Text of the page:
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Kwanzaa, "first fruits of the harvest" is a "California Grown" International Holiday
by Khubaka, Michael Harris
Tuesday Dec 15th, 2015 2:56 PM
2015 marks the 50th Season of the Nguzo Saba and a major milestone. Give thanks to shoulders the creator of Kwanzaa, Dr. Maulana Karenga, continues to stand upon. Our elevated scholar and master teacher has indeed and action come a long way from his childhood farm in Maryland. A renewed, scientific methodology toward restoration of agriculture as the foundation of our culture is a growing part of high culture public policy, sharing the good throughout the world.
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Preparations for the California State Capitol Kwanzaa Celebration focus on a restoration of “Agriculture is the Foundation of our Culture”

California remains the #1 Agriculture Economy in America, and many within many agriculture sectors, "California Grown" products are the world standard.

We invite the entire State of California to gain a deeper understanding of our expanding California ~ Pan African Agriculture Trade and Commerce in the spirit of Kwanzaa.

Past, present and future California, Africa Union & Caribbean Agribusiness, Banking, Trade and Commerce remains an open secret to explore.

Our Annual California Kwanzaa Celebration continues to expand toward educating and sharing our rich agricultural heritage throughout the world.

Once again, the California Black Agriculture Working Group is excited and humbled to "open the way" for a festive Kwanzaa season and prepare for global traditional Kwanzaa celebrations (December 26 – January 1)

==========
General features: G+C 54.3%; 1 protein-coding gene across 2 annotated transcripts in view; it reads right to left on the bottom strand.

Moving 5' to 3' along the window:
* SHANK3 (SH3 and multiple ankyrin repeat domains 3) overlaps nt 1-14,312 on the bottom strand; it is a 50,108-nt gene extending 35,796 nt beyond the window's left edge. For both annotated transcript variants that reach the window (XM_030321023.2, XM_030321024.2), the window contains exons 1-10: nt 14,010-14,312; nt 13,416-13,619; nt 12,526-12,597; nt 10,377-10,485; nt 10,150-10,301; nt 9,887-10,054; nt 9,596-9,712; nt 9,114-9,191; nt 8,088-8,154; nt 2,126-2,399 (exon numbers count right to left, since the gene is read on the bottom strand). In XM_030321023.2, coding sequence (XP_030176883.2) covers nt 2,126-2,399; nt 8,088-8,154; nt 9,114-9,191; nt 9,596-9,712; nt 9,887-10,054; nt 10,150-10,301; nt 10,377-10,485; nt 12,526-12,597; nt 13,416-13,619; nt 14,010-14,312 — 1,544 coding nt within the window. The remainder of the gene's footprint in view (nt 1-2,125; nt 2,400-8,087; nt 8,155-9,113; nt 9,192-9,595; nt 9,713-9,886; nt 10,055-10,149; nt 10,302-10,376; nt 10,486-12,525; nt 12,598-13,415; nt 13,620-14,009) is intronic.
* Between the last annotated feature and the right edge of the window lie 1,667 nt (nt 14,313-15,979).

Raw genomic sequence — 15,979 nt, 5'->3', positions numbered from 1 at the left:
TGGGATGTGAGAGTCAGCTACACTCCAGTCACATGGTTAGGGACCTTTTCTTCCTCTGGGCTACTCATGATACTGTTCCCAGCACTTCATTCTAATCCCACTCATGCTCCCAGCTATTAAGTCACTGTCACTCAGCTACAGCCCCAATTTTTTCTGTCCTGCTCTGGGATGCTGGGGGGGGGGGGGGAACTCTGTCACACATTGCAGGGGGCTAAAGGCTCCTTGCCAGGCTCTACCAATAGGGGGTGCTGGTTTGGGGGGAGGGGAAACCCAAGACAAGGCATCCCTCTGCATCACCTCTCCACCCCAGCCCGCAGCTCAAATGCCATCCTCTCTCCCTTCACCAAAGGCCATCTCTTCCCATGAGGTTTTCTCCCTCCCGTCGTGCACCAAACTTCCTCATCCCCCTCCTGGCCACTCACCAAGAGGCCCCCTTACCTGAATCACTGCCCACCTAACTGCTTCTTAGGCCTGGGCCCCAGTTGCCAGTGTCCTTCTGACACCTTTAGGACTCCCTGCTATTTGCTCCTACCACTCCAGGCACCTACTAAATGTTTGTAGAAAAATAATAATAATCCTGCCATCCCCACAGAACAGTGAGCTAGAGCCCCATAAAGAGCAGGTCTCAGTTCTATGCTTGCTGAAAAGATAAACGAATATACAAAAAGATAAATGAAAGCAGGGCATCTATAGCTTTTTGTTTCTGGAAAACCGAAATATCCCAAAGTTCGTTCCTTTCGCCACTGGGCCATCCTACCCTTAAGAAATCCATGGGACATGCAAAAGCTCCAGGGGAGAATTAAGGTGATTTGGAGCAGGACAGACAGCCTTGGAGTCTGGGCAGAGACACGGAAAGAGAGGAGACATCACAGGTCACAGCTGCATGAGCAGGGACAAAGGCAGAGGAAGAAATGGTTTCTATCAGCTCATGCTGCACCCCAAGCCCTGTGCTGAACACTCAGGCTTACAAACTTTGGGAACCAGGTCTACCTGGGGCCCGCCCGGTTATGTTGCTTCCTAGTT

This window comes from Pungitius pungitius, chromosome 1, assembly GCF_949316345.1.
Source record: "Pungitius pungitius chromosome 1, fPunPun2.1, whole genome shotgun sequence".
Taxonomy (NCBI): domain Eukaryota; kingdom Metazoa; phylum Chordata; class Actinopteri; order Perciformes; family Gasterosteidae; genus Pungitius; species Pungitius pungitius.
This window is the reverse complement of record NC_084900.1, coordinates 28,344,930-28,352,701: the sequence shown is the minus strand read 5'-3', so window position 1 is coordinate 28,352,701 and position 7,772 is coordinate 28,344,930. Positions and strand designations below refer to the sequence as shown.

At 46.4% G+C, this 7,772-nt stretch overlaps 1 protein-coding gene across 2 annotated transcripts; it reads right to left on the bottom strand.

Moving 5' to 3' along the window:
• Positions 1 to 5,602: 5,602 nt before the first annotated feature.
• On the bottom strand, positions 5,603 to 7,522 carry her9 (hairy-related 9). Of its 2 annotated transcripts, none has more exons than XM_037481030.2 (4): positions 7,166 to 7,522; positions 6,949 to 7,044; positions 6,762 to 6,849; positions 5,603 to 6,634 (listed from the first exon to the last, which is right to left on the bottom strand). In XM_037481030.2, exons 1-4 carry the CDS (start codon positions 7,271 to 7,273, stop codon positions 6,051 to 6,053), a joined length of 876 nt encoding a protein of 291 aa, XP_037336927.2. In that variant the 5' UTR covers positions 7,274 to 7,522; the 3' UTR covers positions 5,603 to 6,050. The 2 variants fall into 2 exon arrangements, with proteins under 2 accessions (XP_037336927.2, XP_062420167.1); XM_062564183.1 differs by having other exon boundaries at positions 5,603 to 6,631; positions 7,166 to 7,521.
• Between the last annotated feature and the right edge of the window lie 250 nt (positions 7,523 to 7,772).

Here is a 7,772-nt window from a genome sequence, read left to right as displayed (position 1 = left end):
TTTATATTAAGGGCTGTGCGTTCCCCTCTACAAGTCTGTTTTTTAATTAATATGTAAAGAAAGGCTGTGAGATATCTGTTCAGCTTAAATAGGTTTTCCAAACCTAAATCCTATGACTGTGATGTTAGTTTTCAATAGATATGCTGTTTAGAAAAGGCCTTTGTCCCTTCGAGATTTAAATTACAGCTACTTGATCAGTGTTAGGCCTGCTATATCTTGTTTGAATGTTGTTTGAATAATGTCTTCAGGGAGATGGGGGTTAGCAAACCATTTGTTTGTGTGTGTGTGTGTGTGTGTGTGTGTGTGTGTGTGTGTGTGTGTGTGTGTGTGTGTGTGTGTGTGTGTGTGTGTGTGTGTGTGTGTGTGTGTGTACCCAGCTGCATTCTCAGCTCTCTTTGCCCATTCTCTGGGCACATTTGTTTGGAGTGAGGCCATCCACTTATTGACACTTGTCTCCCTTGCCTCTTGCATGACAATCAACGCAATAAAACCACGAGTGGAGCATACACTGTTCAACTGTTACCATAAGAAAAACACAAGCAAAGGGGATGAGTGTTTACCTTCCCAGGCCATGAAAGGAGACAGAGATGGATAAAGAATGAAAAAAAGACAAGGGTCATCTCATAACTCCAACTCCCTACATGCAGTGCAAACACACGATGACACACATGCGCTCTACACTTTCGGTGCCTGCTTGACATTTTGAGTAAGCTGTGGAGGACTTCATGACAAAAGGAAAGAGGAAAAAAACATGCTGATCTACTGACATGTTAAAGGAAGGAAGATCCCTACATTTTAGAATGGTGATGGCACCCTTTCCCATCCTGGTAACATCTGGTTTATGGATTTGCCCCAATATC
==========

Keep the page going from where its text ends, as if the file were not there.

Kwanzaa is a spiritual, festive, joyous celebration of the oneness and goodness of life. Kwanzaa celebrates agriculture as a way of life. Kwanzaa is a living social practice and Kwanzaa is a time of remembering, reassessing, recommitting, rewarding and rejoicing.

This 50th Anniversary of the Nguzo Saba, pause and imagine globally, people of African Ancestry valuing a sustainable approach and scientific methodology toward expanding understanding traditional Pan African heritage.

2016 Black Agriculture will share an expanded equitable partnerships throughout the broader California Agriculture industry, educational institutions and supporting industries.

7 Principles of the Nguzo Saba (n-Goo-zo Sah-bah)

Umoja (Oo-moh-jah) – Unity
Kujichagulia (Koo-jee-ch-goo-lee-ah) – Self-Determination
Ujima (Oo-jee-mah) Collective Work and Responsibility
Ujamaa (Oo-jah-mah) Cooperative Economics
Nia (Nee-yah) – Purpose
Kuumba (Koo-oom-bah) – Creativity
Imani (Ee-mah-nee) - Faith

Kwanzaa is celebrated at home with your family, with a group of families, and at public gatherings. There is a daily ceremony that focuses on the principle of the day and a short discussion of it’s meaning. Everyone, especially the children, are encouraged to identify practical ways to incorporate the principles of Kwanzaa into everyday life.

Kwanzaa Symbols

Mkeka (Mm-kay-kah) – Straw mat (Symbolizing foundation – our tradition and history)
Kinara (Ka-nah-rah) – Candleholder (Symbolizing our ancestors)
Mishumaa Saba (Mee-shoo-mah) Seven candles (Symbolizing the seven principles)
Vibunzi (Vee-boon-zee) - Ears of corn (Symbolizing our children)
Mazao (Mah-zah-oh) - Fruit and vegetables (Symbolizing cultivation and productive labor)
Kikombe Cha (Kee-khom-bay-cha ) - Unity cup (Symbolizing unity)
Zawadi (Zah-wah-dee) – Gifts (Symbolizing commitments made and kept)